# Finding the closest floating point value less than a specific integer value in C++?

I have an input floating point value that is 0.0f <= value < 1.0f (note less than one).

When multiplying this value up to a larger range, naturally the floating point precision is decreased meaning the value can end up outside of the equivalent range.

For example if I start off with a value such as:

0.99999983534521f

Then multiply it by 100, I get:

100.000000000000f

Which is fine, but how do I then reduce the floating point representation to be the nearest floating point value that is still less than 100?

I found this little manual trick:

```union test
{
int integer;
float floating;
};

test value;

value.floating = 1.0f;

printf("%x\n", value.integer);
```

Then I take that hex value and reduce it by one hex digit, then set it explicitly like so:

```unsigned int almost_one = 0x3f7fffff;

float value = 1.0f;

if (value >= 1.0f)      std::memcpy(&value, &almost_one, sizeof(float));
```

That works well for this specific value, but is there a more general approach I can use instead?

I'm hoping there's a magic instruction I'm not aware of that I can use to achieve this!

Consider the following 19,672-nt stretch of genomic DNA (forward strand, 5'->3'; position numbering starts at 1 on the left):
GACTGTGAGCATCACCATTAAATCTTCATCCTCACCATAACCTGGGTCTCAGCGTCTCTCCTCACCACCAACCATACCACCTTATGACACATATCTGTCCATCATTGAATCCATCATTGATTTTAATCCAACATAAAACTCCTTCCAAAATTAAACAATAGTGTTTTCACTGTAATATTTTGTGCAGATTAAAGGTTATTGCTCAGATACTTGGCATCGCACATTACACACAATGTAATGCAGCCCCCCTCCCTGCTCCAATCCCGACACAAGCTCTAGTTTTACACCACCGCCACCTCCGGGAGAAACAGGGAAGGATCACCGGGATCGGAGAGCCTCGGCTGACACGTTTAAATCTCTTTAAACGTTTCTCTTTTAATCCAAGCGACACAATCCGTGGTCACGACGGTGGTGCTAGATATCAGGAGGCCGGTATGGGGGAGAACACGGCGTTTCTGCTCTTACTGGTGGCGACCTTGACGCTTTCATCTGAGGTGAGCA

Edit: Great set of answers here, std::nextafter looks like what I'm after. Unfortunately I can't yet use C++11 math libraries so this won't work for me. To save complicating things, I'll tag this question with C++11 and accept Mike's answer below.

I've started a new question for C++03 : Alternative to C++11's std::nextafter and std::nexttoward for C++03?

I'm hoping there's a magic instruction I'm not aware of that I can use to achieve this!

If you've got a C++11 (or C99) standard library, then std::nextafter(value, 0.0f) from <cmath> (or nextafter from <math.h>) will give you the largest representable value smaller than value.

It gives the "next" distinct value after the first argument, in the direction of the second; so here, the next distinct value closer to zero.